Pondering religious freedom

Perhaps Weigand could explain how Hobby
Lobby’s claim to religious freedom entails that its owners’ religious
freedom is more important than that of their employees. How is the
religious freedom of employees an issue here? Is taking emergency birth
control a religious act or obligation? If it is, how does refusing to
finance an employee’s religious activities violate or disparage her
religious freedom?

On the other hand, if taking
emergency birth control is not a religious act or obligation, how does
refusing to finance this non-religious activity violate or disparage an
employee’s religious freedom?

Let us put Weigand’s
question on the other foot: Is David Green’s ownership of Hobby Lobby
conditional on agreement with the religious views of employees? Where is
the religious freedom in being forced to run your business according to
the religious views of others? When an employer is forced to do what
his religion forbids because of what an employee’s religion permits —
not requires, merely permits — whose religious freedom is more important according to Weigand: the employer’s or the employees’?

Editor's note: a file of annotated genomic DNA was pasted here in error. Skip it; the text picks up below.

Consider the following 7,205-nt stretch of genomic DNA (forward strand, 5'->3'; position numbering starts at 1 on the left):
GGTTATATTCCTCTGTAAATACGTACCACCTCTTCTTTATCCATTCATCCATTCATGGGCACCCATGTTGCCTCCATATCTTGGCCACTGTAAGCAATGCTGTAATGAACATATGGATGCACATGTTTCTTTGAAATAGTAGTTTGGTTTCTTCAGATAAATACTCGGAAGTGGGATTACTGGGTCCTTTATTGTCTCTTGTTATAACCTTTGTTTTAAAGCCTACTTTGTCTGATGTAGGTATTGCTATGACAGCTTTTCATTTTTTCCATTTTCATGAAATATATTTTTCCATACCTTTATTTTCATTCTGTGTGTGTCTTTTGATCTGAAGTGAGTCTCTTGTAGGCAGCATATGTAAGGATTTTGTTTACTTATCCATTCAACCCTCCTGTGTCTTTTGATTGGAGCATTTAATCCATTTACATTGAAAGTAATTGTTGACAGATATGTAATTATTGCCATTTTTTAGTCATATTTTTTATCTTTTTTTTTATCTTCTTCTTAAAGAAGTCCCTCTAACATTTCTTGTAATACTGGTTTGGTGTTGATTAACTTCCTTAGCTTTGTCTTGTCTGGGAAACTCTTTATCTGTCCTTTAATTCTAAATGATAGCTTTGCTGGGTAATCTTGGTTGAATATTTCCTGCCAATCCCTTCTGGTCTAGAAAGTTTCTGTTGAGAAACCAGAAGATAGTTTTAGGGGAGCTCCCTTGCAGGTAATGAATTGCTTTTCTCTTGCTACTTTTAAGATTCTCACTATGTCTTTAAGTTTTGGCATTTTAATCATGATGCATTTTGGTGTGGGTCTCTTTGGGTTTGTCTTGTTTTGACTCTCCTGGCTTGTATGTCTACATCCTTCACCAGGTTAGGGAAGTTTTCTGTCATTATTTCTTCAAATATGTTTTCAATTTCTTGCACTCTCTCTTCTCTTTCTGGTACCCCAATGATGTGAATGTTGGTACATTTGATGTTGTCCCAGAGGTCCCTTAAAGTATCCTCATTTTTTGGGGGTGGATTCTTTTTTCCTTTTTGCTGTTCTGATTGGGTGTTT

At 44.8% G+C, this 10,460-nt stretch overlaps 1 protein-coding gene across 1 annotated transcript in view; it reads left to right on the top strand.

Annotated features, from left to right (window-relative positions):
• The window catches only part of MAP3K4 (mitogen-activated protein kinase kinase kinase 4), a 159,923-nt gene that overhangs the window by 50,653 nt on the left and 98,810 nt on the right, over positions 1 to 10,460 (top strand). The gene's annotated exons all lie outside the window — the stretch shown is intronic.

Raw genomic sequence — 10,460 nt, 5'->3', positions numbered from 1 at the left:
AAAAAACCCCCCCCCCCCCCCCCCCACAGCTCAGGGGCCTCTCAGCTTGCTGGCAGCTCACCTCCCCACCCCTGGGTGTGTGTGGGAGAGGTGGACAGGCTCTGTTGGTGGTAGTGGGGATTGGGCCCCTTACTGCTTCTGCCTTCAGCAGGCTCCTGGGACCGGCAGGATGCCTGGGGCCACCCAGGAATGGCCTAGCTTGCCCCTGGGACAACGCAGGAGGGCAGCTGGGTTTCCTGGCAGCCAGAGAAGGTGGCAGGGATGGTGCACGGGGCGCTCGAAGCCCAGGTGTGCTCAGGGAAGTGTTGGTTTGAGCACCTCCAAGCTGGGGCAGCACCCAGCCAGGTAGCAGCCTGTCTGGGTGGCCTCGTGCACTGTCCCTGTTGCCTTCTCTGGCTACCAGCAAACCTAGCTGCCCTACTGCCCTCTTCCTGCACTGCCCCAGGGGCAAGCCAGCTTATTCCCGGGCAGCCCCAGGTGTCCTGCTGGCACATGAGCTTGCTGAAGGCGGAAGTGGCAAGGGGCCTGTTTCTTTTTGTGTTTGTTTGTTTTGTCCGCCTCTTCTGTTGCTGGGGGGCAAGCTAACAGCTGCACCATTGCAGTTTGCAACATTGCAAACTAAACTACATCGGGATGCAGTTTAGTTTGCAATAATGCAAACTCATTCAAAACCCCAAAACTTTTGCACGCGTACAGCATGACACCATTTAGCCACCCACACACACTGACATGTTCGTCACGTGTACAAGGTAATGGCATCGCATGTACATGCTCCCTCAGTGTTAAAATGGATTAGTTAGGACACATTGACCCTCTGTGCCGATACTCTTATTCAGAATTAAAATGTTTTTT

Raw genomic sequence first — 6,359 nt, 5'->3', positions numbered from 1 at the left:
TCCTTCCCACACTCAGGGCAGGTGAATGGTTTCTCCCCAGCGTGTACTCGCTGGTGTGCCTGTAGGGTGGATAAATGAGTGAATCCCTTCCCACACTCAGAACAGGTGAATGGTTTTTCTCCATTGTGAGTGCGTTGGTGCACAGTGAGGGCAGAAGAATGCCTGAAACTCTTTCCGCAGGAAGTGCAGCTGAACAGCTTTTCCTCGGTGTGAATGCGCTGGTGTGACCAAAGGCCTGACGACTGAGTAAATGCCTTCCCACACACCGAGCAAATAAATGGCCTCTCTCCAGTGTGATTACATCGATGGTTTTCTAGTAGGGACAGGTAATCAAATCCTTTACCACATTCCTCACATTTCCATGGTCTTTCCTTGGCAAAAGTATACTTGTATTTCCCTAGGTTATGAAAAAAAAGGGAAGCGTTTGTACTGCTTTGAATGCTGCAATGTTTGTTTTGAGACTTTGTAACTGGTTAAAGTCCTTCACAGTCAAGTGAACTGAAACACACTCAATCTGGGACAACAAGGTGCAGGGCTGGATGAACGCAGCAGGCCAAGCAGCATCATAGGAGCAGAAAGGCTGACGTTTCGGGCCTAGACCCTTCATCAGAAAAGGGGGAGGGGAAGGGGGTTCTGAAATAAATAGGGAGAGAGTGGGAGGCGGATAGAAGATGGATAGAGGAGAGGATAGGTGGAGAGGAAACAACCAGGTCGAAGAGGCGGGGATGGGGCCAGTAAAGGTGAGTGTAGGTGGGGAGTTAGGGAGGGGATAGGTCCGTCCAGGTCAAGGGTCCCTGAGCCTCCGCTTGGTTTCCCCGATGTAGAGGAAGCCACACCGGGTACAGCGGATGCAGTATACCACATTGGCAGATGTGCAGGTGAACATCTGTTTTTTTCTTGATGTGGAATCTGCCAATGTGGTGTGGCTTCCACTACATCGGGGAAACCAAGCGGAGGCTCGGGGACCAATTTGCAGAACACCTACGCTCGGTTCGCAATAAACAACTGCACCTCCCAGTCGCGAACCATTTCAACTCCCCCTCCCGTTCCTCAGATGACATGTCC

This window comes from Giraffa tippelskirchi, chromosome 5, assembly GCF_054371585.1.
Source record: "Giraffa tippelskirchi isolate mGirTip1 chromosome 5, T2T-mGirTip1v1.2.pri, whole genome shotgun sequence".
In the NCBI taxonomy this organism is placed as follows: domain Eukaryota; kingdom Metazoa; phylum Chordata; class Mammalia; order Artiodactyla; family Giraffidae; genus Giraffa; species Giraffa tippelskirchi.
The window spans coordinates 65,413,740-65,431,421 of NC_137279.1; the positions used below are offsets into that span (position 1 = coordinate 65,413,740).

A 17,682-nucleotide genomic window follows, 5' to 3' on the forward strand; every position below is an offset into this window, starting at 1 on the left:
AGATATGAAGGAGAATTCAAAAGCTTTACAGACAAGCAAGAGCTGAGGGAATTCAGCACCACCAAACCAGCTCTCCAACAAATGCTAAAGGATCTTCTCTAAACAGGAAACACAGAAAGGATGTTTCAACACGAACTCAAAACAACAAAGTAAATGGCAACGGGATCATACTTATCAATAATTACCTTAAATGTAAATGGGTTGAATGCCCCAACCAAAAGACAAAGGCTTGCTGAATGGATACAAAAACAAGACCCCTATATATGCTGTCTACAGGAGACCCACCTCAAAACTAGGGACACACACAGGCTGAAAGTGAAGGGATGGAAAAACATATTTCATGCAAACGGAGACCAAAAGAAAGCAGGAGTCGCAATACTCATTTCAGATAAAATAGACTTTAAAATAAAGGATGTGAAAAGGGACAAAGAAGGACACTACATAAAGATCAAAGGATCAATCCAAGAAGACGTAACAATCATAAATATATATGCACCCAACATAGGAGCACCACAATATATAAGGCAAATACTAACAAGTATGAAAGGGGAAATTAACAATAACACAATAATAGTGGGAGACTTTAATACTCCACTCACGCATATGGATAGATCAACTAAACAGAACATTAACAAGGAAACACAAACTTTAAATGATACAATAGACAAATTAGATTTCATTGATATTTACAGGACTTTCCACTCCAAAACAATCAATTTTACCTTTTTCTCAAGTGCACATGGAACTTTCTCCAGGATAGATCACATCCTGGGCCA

owning a business conditional on agreement with the religious views of
the government? Unless you are injuring someone, why should running your
business according to your religious beliefs require a by-your-leave
from government? Our nation’s founding document declares that
governments are instituted to secure rights endowed by our creator, so
how can government rightly compel citizens to disobey the creator?

correct application of religious freedom is simple: Employers are free
not to pay for what is incompatible with their religious beliefs while
employees are free to buy and use what is compatible with theirs.

— K.A. Straughn, Norman

K.A. Straughn

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